Ready to level up your pull-up game? Here is a collection of the best free standing pull-up bars for blasting your upper body.
Pull-ups are a killer upper body workout that targets all of the major muscle groups between your neck and your hips.
Shoulders? Yup. Upper back? Core? You know it.
Pull up bars are also one of the few “machines” that you can bring home.
They take up a small amount of space, are relatively inexpensive, and can be set-up anywhere you have a doorframe or some sturdy framing. But there is a big drawback of doorway pull-up bars or chin-up bars that are fastened to the wall—they risk damaging the trim on doorframes and leave big holes in the wall.
Fortunately, there is a third option for the home pull-up aficionado: free standing pull-up bars.
Free standing pull-up bars are also more versatile than your typical home doorway pull-up bar. Often, they have J-hooks for a barbell (so you can do squats, lunges, shoulder press, etc), a dip stand/station, and/or a backrest pad to do leg raises.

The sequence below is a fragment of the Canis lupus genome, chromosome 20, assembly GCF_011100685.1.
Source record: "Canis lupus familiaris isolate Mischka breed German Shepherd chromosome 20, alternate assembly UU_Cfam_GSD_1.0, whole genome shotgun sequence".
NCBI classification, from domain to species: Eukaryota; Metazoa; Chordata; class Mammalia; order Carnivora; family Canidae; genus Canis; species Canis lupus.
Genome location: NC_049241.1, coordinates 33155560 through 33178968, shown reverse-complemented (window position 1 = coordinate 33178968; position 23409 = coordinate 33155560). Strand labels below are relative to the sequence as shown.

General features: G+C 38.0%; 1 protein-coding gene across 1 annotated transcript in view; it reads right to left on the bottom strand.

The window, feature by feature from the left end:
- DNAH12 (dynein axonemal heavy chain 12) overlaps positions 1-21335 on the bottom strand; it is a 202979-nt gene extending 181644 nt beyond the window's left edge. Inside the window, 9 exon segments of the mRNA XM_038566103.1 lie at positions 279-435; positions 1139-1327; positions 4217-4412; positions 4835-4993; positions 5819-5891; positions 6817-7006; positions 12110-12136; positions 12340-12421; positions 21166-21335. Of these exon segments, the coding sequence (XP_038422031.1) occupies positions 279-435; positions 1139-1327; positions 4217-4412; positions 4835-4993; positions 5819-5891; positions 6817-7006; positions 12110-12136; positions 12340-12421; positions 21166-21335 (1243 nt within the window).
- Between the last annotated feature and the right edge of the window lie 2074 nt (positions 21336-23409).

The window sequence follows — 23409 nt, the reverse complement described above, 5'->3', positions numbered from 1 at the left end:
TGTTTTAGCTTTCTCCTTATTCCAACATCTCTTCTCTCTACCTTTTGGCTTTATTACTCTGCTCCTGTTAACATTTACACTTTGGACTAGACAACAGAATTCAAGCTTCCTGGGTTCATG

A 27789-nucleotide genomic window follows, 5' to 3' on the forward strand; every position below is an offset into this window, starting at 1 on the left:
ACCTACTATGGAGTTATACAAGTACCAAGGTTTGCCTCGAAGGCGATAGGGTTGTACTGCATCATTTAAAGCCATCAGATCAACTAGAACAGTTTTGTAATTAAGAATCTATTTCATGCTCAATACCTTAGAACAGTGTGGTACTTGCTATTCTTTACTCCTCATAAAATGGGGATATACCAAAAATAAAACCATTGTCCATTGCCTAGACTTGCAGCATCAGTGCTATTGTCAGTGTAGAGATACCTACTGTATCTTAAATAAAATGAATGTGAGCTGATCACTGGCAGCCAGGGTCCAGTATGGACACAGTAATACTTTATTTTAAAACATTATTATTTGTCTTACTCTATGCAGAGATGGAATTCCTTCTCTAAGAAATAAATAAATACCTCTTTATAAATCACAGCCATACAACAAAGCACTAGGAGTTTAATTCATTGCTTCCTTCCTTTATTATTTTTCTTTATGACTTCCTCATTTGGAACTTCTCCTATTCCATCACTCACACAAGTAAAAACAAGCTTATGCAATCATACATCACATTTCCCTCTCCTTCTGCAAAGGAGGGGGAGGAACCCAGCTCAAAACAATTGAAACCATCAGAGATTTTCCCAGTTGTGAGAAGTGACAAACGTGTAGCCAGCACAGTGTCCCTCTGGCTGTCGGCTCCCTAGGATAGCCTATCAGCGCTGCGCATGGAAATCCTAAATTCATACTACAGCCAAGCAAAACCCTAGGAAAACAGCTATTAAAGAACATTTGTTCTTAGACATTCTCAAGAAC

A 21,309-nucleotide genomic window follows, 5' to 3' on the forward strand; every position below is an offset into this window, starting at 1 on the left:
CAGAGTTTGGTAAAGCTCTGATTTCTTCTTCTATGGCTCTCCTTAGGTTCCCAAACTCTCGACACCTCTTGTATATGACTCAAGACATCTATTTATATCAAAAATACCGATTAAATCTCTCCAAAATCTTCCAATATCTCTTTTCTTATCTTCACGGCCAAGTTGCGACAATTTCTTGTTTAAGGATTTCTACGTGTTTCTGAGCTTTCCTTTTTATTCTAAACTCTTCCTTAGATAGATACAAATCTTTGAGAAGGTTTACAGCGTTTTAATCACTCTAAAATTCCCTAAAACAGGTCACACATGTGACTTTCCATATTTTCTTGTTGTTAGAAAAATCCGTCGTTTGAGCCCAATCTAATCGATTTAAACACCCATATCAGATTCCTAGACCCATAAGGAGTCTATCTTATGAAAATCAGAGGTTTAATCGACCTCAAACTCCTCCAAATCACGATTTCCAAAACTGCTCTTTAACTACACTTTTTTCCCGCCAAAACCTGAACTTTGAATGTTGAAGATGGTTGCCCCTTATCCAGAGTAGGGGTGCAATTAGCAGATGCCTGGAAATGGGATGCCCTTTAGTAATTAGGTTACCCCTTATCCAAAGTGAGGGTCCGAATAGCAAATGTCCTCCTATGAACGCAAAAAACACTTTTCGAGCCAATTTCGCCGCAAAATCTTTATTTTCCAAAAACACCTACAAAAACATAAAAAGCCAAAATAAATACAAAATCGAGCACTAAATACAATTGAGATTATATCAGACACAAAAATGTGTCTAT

Figuring out the best standing pull-up bar for you comes down to versatility, how much floor space you have, and cost.
Here is a rundown of our favorites.
Fitness Reality X-Class High-Capacity Free-Standing Pull-Up Bar
One of the big requests that home-gym nerds have is a variety of exercises. Although we want the convenience of working out from home, we still want the full scope of exercises and modalities from our favorite neighborhood gym.
Grip variety is the big complaint when it comes to doing pull-ups at home. There are grips that are simply easier on your forearms and do a better job of targeting either the biceps or lats. And this is why I prefer pull-up bars that allow me to move between grips.
The Fitness Reality X-Class Free-Standing Pull Up Bar is a heavy-duty station, with a 400-pound weight capacity, that has a pull-up bar with a ton of different grip options.
You can use a hammer grip, extra-wide pull-ups, the more common narrower-grip chins, and so on. The pull-up bars are wrapped in foam, making your grip slip-free and comfortable.
F2C Rack with Pull Up Bar